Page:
What's with this belly fat and Menopause?


Following up from last weeks blog post I wanted to dedicate some more words on the subject of bellyfat. When I was in my twenties, my waist and my belly was probably the only part of my body that I was completely happy with. Even when I had a few more pounds to to warm me up I was still able to control my belly fat quite easily. I still remember a girls evening and me "boasting" how easy I find loosing belly around my waits. Fast forward 20 years and I am eating my words. Getting rid of my belly fat seems to be the hardest thing ever. And I don't seem to be alone with that extra roll on my belly. Last week I spoke to at least 3 colleagues and clients who struggled with some uncontrollable gain around the belly. Infact, weight gain, especially around the abdomen, is one of the top complaints women have when they transition into menopause.

Hopefully this blog will help you to understand why this weight gain occurs and you can come to terms with the biological process of menopause rather than thinking of it as something to be dreaded and battled. Let’s explore some of the reasons for menopausal belly fat and what can be done about it.

Aging

As we age, it is normal to see some weight gain. This is not something unique to women (think beer belly in men) but women do see a larger increase in abdominal fat. So you’re not alone in this experience. Many different factors play a role in this. Changing hormone levels, loss in muscle mass decreased activity level (exercise and movement), and increased caloric intake, are just a few.


Estrogen

As we know Estrogen is the most important of all hormones and decreases during menopause. Why is this such a big deal??? Because it controls everything!! Estrogen plays a role in endocrine, immune, and neurologic systems. That’s why when levels decrease, many women feel symptoms ranging from hot flashes, forgetfulness, depression, muscle aches, and insomnia, to name just a few. One of the biggest connections of estrogen on increased belly fat is its relationship to cortisol which we already covert a bit in last weeks article.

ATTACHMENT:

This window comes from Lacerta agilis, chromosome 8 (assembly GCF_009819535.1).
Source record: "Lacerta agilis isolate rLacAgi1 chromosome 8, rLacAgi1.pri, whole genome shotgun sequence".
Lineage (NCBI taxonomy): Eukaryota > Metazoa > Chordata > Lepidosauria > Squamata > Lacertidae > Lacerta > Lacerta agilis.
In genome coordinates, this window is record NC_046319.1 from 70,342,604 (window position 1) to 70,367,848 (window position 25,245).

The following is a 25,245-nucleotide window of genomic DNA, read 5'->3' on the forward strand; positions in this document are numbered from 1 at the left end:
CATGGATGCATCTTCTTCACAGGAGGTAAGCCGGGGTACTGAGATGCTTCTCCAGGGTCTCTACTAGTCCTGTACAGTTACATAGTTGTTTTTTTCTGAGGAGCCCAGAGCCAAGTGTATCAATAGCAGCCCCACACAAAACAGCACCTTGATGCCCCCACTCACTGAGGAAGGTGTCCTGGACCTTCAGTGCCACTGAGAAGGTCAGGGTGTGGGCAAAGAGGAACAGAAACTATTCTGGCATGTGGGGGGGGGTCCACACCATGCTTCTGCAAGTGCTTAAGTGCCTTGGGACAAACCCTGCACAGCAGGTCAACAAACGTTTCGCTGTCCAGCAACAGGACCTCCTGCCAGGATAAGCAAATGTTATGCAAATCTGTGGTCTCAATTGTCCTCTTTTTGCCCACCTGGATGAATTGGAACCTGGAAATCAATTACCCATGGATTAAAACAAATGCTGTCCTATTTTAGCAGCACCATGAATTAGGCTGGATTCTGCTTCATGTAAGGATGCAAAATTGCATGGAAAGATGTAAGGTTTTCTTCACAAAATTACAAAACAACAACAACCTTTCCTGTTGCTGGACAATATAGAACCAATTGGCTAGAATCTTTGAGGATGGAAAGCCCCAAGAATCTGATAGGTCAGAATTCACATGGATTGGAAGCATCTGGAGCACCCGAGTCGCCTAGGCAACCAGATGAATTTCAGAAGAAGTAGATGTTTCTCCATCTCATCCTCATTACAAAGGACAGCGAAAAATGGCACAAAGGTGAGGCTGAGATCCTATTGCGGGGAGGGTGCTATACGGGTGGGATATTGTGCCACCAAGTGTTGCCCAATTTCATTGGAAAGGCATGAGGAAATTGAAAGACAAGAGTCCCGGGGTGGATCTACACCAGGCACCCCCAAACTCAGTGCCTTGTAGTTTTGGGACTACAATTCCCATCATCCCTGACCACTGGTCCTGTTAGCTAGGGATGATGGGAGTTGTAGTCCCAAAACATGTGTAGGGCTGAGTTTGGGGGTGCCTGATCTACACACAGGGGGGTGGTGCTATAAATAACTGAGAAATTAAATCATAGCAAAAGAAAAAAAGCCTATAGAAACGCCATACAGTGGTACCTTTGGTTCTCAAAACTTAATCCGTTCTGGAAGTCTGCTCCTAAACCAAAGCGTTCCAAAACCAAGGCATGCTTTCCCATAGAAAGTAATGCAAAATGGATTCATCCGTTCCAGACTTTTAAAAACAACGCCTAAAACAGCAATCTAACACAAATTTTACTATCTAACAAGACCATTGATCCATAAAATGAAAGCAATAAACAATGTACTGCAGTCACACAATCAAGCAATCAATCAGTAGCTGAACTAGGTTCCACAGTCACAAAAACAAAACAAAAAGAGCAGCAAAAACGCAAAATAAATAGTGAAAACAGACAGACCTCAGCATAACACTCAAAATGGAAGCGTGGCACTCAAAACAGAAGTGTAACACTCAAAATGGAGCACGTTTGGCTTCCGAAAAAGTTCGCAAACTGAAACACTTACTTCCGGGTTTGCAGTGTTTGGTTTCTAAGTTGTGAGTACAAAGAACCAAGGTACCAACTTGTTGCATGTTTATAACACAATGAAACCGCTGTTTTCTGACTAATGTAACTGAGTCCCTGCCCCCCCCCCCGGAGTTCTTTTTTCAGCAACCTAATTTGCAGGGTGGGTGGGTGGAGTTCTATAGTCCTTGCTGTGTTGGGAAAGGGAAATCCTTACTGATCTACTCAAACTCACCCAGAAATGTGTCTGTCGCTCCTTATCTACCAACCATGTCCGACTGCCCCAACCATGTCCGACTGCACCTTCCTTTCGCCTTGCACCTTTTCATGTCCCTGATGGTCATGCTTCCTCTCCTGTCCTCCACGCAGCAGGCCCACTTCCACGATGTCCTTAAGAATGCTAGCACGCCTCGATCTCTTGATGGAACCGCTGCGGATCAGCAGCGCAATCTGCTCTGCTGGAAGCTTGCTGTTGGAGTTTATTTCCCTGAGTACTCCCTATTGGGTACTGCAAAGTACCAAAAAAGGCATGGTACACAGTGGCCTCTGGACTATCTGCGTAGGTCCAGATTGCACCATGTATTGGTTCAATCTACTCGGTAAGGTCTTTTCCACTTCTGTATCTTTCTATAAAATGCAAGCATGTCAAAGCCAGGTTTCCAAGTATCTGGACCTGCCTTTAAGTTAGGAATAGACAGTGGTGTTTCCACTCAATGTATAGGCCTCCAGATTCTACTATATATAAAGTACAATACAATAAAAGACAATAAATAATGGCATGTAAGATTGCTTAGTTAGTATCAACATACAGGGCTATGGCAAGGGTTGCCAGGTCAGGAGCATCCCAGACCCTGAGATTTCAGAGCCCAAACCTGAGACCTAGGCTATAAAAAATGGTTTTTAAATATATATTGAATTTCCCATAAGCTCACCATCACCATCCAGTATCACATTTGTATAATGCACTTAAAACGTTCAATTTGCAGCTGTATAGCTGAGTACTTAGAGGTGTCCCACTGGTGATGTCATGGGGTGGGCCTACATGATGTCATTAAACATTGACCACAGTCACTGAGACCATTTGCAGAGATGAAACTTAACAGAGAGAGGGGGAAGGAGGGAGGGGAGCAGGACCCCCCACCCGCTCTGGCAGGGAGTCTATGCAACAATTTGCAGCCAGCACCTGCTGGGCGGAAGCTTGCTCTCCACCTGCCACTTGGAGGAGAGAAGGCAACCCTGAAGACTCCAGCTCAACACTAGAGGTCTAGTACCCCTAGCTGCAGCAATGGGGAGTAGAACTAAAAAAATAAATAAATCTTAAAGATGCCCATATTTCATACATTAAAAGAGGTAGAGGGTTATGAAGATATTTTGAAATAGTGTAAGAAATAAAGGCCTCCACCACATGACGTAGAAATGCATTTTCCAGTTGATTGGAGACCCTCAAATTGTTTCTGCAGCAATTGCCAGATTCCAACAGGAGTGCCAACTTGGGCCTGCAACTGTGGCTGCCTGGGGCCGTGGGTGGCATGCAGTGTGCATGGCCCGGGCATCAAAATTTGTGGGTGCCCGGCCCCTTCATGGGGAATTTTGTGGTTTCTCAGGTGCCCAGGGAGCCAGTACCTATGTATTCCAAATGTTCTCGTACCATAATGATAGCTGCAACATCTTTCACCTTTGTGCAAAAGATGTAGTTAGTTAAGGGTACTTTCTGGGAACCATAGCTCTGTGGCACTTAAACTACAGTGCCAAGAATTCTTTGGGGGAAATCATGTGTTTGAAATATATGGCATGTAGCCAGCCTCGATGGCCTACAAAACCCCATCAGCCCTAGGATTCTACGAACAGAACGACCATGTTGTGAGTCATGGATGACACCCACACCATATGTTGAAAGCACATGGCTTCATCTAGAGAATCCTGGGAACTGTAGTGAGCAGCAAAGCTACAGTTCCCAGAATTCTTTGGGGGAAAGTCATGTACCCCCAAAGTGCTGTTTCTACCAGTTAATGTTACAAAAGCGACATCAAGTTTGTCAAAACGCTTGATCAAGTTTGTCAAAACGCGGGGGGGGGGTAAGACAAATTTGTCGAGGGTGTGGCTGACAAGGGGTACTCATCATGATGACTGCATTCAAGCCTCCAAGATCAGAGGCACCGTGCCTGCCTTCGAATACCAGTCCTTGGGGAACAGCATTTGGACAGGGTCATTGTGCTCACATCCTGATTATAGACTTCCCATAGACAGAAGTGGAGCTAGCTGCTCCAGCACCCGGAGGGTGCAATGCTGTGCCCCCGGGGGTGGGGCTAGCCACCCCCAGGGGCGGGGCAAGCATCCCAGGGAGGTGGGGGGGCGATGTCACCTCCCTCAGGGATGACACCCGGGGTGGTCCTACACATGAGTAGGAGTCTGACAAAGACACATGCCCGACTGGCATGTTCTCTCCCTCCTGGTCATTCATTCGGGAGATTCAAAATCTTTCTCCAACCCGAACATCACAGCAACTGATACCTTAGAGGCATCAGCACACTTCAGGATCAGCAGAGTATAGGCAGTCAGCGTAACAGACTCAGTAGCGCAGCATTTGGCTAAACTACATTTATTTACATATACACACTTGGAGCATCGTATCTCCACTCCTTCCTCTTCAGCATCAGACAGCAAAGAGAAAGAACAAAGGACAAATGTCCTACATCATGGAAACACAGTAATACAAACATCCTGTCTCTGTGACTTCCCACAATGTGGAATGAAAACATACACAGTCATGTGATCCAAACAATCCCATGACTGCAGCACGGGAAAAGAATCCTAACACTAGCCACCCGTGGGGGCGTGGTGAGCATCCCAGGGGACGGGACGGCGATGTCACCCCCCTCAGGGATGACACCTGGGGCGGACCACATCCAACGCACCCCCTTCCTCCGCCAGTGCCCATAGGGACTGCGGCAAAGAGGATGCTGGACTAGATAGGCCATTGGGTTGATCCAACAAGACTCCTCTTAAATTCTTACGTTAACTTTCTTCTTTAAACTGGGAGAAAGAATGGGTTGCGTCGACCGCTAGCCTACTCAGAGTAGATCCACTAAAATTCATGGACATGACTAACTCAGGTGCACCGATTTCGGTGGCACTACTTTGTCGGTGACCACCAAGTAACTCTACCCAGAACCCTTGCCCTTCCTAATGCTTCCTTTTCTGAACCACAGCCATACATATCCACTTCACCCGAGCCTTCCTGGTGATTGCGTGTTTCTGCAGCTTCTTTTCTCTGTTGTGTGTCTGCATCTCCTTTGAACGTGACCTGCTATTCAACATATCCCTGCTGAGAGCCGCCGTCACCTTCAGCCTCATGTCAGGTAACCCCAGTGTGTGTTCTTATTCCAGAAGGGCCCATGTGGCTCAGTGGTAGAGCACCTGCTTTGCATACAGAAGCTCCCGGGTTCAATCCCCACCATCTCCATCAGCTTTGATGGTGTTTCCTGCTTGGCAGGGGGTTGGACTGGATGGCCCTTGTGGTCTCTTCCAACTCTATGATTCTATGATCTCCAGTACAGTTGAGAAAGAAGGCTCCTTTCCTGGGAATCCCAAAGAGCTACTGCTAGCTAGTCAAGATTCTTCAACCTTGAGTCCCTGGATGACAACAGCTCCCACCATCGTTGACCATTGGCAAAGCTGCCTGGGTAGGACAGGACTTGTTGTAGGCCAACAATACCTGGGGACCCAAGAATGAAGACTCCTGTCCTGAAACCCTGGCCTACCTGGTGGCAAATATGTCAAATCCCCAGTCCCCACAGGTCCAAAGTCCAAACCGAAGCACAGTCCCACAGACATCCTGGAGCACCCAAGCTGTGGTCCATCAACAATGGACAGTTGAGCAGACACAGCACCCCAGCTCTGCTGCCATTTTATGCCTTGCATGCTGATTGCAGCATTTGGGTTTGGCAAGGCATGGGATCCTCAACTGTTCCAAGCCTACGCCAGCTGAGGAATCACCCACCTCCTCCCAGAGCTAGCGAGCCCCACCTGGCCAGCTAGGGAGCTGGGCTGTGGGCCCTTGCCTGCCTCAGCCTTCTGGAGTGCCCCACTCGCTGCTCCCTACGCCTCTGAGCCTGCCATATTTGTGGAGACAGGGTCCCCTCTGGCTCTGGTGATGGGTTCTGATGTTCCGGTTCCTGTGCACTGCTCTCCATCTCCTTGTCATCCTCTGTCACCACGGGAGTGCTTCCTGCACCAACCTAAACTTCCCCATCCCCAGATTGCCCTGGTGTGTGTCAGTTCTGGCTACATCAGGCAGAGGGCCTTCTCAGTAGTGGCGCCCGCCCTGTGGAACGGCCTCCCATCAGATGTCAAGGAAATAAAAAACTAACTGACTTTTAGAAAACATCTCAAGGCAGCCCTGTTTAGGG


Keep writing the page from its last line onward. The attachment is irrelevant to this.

Cortisol

Studies indicate that cortisol levels rise slightly with age. Cortisol is a hormone produced by the adrenal gland when the body is under stress. It is naturally higher in the morning and tapers down as the day goes on. When the body remains under constant stress, cortisol levels remain high regardless of the time of day. This chronic stress can cause excess fat storage deep in the abdomen (visceral fat). Deep abdominal fat has greater blood flow and four times more cortisol receptors. That’s why when there is too much cortisol in your body, it goes right to your belly. The way to combat this is an inside job, there is no proof that any nutritional supplement reduces cortisol, but certain exercise modalities can have an influence on cortisol levels. For example, cortisol is increased in workouts lasting more than 40 min (mind-body exercises do not have that effect). So if you’re goal is to keep cortisol in check, keep your workouts shorter and focus on practicing more mindful workouts such as yoga.


What is the connection between Estrogen and Cortisol

Estrogen has anti-cortisol properties, which help the body counteract some of the negative effects of cortisol. So naturally as estrogen decreases throughout our transition your bodies natural cortisol-fighting superpowers diminishes. This means that if your body was able to handle some of the excess day-today-stress before, it may not be able to handle it quite as well now, which translates into excess belly fat.


Sleep

I cannot stress enough how important Sleep and Rest is for our body. Sleep has a key role in supporting a wide array of the body’s hormones and metabolism. Chronic sleep deprivation is often a factor in obesity. This is caused by several factors. First of all, people that sleep less tend to eat more because they have more time to eat and also tired individuals tend to eat more to combat exhaustion. When I don't have a good diet its not just my mental capacity that suffers the next day but also my ability to eat healthy. Secondly, research indicates that sleep affects two important hormones that are related to appetite: ghrelin and leptin. Ghrelin, which increases appetite, is higher with lack of sleep, and leptin, which decreases hunger is lower with lack of sleep.


But what can I do about Belly Fat?

First of all forget about all the exercise routines that promise you a flat belly in xy days/weeks. You cannot